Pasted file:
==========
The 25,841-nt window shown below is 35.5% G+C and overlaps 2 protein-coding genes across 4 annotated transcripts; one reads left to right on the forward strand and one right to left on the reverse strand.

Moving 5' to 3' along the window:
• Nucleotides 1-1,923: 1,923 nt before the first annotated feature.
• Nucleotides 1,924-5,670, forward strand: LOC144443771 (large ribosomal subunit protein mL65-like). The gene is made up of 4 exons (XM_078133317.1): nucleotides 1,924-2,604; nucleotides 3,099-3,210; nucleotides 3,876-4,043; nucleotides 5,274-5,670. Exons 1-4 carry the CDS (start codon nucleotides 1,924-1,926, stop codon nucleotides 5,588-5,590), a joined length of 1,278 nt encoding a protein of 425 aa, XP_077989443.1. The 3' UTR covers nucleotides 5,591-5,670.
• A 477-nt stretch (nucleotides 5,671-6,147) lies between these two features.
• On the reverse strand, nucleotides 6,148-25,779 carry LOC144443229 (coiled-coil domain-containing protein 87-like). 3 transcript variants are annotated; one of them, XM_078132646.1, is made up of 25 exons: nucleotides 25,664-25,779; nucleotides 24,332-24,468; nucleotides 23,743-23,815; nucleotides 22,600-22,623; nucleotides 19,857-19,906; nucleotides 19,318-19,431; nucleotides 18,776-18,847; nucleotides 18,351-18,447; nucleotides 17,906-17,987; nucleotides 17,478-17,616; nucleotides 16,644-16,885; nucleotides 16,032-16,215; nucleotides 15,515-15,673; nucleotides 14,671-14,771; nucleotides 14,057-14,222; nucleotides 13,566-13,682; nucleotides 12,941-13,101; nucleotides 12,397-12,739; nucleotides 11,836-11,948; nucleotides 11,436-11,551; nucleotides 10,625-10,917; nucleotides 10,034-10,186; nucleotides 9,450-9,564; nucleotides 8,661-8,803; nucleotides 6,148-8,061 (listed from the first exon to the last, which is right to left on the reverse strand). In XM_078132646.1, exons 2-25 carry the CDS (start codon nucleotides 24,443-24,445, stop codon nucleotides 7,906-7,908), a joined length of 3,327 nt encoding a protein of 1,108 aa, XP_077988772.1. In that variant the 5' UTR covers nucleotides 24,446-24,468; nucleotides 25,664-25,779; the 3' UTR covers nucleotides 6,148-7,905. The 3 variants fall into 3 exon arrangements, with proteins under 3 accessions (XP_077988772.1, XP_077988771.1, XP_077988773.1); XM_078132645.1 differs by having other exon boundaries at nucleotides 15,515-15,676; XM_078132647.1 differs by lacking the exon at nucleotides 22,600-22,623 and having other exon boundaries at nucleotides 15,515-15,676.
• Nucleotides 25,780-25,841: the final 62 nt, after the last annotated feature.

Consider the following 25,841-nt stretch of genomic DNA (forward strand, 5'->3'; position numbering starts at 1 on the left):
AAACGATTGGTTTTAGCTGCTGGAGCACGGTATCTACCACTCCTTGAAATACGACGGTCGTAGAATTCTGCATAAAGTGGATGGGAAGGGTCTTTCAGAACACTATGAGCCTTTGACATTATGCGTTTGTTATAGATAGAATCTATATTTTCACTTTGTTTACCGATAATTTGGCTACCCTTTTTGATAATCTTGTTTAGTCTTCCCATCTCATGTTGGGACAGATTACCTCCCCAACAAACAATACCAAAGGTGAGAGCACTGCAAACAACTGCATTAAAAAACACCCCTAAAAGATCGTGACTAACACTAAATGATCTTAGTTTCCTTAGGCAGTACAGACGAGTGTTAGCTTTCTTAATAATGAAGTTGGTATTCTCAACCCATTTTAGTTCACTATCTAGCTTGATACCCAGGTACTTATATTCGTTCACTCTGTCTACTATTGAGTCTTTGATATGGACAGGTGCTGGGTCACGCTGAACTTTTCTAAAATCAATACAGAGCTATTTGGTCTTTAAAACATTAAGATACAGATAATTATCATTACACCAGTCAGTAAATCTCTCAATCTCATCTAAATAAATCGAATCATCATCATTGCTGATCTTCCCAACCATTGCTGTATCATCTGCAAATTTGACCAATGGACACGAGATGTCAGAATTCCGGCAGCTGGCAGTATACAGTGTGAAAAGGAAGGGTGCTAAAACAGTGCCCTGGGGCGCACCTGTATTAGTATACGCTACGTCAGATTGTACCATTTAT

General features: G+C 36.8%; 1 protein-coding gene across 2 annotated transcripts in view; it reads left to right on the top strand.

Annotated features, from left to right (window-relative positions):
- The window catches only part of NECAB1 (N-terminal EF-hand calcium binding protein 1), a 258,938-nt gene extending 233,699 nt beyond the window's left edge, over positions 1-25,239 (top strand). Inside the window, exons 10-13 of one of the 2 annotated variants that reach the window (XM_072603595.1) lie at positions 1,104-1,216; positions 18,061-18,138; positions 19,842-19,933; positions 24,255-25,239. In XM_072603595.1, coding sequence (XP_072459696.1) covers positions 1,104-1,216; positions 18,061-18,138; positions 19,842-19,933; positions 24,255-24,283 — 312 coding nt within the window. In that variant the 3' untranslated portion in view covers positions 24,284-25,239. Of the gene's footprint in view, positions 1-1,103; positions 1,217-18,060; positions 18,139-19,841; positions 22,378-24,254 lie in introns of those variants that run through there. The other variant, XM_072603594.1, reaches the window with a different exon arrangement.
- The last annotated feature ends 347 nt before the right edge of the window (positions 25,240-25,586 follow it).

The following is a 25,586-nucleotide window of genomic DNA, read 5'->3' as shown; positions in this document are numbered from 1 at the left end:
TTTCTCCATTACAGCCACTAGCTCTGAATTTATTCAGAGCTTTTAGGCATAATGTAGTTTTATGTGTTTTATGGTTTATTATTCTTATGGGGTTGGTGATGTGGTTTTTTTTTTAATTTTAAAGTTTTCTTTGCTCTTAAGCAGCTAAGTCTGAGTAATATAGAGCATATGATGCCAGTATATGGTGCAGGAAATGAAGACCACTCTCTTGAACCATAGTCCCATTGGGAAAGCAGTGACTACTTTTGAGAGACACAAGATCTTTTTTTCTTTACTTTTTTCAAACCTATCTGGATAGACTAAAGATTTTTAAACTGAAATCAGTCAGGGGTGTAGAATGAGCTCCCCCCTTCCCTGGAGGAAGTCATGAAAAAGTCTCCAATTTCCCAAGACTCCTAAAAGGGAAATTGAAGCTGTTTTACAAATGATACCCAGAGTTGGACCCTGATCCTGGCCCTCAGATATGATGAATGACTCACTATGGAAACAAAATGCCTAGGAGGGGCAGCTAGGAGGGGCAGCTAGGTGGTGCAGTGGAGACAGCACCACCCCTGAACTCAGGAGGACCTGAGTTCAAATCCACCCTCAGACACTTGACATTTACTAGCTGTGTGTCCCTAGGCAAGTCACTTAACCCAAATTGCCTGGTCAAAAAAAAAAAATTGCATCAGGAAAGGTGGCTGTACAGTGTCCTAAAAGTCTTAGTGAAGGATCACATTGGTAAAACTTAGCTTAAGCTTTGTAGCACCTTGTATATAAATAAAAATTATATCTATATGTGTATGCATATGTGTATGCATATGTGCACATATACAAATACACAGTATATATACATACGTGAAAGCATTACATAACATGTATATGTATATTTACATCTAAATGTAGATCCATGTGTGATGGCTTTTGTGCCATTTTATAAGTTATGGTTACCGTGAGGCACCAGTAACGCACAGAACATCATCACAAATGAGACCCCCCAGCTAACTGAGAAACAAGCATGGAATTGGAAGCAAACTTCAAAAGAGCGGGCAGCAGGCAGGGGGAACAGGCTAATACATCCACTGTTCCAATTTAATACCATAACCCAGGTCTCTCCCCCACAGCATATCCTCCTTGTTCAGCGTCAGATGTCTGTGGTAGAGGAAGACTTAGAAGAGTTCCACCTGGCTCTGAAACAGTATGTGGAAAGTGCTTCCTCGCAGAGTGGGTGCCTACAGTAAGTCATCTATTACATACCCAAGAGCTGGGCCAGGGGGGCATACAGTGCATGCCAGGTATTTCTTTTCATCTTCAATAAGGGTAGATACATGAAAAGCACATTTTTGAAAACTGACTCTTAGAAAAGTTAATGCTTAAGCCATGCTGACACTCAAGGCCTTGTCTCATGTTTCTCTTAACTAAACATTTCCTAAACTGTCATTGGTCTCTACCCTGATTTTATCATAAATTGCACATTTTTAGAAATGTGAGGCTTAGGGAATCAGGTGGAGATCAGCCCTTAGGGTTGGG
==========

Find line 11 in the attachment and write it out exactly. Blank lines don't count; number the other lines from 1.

Annotated features, from left to right (window-relative positions):